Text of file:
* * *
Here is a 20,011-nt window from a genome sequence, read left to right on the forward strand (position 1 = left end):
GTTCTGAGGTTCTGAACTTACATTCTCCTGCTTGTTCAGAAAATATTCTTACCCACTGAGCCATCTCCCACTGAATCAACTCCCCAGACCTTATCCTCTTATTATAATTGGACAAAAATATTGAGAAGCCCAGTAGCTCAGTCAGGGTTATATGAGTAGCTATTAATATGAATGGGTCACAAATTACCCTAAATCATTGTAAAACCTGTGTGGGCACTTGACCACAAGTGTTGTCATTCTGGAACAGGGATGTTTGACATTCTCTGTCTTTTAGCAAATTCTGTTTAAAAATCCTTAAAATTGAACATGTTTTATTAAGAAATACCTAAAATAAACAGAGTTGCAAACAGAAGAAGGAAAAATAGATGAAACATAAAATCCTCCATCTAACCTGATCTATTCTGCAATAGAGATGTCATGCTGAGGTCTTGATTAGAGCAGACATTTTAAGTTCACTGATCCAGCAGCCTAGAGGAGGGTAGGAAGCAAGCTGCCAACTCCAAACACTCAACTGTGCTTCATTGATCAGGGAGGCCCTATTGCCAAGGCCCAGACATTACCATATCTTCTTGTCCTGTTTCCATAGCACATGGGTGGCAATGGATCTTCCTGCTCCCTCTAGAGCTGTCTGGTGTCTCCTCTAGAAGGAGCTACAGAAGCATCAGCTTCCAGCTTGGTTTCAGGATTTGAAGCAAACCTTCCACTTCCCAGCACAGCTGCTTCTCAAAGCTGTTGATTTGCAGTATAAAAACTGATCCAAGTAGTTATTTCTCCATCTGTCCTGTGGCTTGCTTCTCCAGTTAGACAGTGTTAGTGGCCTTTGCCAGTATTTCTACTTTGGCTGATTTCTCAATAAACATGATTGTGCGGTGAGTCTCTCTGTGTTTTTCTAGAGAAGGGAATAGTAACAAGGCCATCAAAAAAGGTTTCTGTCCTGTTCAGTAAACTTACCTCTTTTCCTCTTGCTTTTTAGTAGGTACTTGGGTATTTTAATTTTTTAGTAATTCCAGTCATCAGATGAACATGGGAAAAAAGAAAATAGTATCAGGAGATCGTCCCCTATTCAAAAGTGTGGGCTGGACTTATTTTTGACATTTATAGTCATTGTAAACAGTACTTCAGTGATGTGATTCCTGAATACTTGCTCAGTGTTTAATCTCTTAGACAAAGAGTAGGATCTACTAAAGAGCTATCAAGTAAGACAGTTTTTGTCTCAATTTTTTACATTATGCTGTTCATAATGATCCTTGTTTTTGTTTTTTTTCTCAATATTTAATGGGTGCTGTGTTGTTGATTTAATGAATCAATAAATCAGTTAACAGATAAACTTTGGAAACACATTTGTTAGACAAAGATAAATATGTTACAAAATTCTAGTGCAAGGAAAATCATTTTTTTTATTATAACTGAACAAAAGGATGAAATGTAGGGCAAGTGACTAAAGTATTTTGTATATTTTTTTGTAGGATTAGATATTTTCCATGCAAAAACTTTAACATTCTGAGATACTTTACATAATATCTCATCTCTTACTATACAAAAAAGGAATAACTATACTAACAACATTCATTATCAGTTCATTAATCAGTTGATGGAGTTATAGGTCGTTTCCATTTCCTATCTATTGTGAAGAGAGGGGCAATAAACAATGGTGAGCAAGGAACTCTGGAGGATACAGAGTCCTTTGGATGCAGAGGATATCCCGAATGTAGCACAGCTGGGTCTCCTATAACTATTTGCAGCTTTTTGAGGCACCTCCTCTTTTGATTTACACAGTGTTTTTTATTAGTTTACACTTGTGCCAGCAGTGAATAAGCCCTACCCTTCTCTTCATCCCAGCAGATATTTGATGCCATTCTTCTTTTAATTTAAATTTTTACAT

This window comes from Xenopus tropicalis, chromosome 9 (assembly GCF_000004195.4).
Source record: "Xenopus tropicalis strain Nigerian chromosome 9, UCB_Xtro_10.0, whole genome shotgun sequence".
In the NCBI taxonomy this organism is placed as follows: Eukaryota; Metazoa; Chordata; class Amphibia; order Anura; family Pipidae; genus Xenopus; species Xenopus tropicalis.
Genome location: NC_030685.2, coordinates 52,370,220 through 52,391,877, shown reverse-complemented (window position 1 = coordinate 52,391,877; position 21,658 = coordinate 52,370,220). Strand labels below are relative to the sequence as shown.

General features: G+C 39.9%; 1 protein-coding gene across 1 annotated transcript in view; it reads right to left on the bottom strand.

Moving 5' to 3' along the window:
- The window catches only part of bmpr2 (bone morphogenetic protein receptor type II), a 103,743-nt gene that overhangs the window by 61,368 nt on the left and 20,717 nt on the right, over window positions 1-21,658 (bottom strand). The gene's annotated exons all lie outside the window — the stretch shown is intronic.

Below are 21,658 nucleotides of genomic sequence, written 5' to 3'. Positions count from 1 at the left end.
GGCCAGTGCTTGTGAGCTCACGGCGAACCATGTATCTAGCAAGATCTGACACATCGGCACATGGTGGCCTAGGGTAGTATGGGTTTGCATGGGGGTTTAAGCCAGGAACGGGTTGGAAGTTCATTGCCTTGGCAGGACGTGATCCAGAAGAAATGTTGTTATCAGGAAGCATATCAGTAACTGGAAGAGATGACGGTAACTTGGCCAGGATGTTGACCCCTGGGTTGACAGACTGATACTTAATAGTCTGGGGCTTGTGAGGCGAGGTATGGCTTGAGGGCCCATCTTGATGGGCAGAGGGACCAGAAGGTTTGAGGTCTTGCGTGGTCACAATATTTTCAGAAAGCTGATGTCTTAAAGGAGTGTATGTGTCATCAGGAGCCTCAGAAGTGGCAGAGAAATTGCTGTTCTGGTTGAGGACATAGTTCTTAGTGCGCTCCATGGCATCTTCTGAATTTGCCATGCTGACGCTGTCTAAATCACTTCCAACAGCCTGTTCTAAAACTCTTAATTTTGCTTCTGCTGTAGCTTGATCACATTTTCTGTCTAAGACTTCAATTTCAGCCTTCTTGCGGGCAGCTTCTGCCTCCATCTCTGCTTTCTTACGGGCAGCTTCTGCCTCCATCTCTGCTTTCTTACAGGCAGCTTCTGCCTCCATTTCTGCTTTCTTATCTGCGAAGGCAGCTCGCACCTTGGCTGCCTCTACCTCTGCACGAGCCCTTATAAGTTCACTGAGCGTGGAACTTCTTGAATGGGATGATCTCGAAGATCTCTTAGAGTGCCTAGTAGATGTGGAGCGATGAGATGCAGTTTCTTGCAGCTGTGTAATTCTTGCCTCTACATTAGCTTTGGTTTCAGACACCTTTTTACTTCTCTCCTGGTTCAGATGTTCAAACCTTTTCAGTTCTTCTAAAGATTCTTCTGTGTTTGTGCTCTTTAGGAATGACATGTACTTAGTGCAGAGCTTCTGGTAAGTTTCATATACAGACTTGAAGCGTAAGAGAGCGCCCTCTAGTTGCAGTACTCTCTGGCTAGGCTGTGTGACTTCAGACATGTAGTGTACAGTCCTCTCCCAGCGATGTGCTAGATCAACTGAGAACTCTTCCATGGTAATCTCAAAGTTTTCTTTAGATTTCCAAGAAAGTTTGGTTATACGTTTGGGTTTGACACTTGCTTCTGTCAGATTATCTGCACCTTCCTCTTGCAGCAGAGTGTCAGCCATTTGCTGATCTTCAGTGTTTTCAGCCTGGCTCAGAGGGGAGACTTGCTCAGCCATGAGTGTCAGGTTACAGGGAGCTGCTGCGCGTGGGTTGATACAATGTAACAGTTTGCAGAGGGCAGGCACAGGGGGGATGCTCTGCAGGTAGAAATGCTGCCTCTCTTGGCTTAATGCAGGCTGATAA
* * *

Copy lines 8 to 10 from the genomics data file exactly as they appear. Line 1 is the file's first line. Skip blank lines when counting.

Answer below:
Moving 5' to 3' along the window:
- The window catches only part of bmpr2 (bone morphogenetic protein receptor type II), a 103,743-nt gene that overhangs the window by 61,368 nt on the left and 20,717 nt on the right, over window positions 1-21,658 (bottom strand). The gene's annotated exons all lie outside the window — the stretch shown is intronic.

Below are 21,658 nucleotides of genomic sequence, written 5' to 3'. Positions count from 1 at the left end.